“Quick and severe penalties.”These four words have been among the most frequently spoken in Washington in recent months by diplomats, Pentagon officials, lawmakers and, above all, by the president of the United States. Joe Biden’s administration has been warning since November that Russian President Vladimir Putin is ready to invade Ukraine and reiterating that when the time comes, the United States has no plans to send troops to the ground. That day has come on Thursday.
Biden detailed the response he has been preparing for weeks, working with his European NATO allies, the United Kingdom, Japan, Canada and Australia, among others, in two appearances from the White House. With the first, on Tuesday, he reacted to Putin’s announcement that Russia recognized Independence of the two pro-Russian regions, Luhansk and Donetsk, eastern Ukraine, sent troops. In the second, a few hours ago, the American leader responds to Moscow’s decision to invade Ukraine. Three columns of troops entered the country from Belarus, to the North, and the Crimea, to the south, heading for the capital, Kiev, and other major cities. Putin’s intentions and how far he will be able to go remain uncertain.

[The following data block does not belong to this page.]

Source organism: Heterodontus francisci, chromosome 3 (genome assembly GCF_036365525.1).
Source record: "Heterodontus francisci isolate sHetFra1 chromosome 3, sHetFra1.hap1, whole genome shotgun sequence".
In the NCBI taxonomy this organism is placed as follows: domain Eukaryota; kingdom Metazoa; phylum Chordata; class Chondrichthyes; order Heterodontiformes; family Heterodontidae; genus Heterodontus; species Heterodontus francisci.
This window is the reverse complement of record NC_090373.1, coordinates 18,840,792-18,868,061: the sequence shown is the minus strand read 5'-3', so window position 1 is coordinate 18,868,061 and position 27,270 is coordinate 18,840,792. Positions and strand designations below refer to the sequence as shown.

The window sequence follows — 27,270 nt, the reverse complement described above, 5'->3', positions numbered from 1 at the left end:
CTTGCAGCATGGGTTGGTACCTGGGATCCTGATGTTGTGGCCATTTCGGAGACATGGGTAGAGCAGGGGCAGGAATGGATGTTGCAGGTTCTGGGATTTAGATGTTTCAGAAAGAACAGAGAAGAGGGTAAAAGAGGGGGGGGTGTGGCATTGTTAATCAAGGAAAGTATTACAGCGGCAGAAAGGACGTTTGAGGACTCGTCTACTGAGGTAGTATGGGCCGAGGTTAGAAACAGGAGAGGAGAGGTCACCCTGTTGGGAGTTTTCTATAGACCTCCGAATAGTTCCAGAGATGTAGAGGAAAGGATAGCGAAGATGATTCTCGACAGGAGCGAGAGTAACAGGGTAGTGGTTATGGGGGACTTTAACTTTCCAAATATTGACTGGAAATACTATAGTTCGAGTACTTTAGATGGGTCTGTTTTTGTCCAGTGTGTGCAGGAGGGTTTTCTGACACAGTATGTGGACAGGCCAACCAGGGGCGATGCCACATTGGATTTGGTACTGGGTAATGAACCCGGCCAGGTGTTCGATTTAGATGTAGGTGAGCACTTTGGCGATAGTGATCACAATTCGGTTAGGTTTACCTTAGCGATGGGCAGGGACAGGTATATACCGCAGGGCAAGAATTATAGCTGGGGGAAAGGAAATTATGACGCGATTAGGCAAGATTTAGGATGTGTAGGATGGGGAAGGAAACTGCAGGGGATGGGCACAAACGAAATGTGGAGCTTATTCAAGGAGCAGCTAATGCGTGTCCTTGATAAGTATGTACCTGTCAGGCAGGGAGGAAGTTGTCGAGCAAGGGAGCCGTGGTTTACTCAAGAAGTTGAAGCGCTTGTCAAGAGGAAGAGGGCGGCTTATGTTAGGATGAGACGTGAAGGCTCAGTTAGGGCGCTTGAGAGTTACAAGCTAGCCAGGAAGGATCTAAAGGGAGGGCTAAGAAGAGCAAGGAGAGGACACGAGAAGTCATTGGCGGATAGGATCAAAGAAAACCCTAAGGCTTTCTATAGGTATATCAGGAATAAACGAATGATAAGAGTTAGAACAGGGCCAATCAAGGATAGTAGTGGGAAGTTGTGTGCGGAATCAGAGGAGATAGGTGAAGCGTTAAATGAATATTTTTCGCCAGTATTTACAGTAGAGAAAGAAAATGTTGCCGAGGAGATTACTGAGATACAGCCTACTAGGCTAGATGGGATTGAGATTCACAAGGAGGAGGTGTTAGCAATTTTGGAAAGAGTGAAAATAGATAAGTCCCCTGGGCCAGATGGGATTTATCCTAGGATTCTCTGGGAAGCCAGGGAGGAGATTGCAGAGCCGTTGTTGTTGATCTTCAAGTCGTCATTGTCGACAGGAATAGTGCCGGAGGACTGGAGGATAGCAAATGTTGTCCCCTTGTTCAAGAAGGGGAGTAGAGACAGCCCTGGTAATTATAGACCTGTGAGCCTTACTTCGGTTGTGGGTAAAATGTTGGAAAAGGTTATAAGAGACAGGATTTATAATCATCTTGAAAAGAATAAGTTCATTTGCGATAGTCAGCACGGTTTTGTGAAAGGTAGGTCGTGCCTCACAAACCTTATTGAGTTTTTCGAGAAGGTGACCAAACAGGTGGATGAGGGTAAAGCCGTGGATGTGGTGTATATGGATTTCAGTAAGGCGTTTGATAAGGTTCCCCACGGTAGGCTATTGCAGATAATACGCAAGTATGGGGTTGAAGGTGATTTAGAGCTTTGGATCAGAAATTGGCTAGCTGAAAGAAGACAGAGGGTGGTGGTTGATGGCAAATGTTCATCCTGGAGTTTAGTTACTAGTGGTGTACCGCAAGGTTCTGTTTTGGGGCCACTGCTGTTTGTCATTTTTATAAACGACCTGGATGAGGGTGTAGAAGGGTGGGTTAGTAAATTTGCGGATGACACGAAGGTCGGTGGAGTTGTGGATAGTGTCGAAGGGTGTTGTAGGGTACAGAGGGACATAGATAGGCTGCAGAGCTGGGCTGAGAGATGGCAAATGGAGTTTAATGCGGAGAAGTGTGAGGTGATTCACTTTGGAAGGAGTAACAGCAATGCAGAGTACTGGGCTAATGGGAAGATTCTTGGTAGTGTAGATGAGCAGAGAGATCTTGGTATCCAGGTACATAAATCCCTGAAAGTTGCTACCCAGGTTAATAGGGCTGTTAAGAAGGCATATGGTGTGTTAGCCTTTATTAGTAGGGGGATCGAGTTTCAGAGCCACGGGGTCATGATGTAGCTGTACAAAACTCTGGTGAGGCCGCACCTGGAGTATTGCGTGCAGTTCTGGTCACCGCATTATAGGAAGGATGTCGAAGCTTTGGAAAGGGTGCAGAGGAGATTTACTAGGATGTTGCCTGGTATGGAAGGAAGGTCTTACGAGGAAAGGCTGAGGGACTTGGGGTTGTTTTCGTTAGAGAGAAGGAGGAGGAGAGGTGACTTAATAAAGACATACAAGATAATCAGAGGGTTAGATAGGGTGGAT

Sanctions announced on Thursday deepen In those that occurred two days ago, when Biden retained the ability to strengthen the “first set of measures”. At the end of his appearance, journalists asked the president when he was saving the letter to impose economic measures directly on Putin (for now, he approached only the close, close circle of the Russian leader). For now, these are the concrete steps that the United States will take. The White House, which issued a statement to identify them, is confident…
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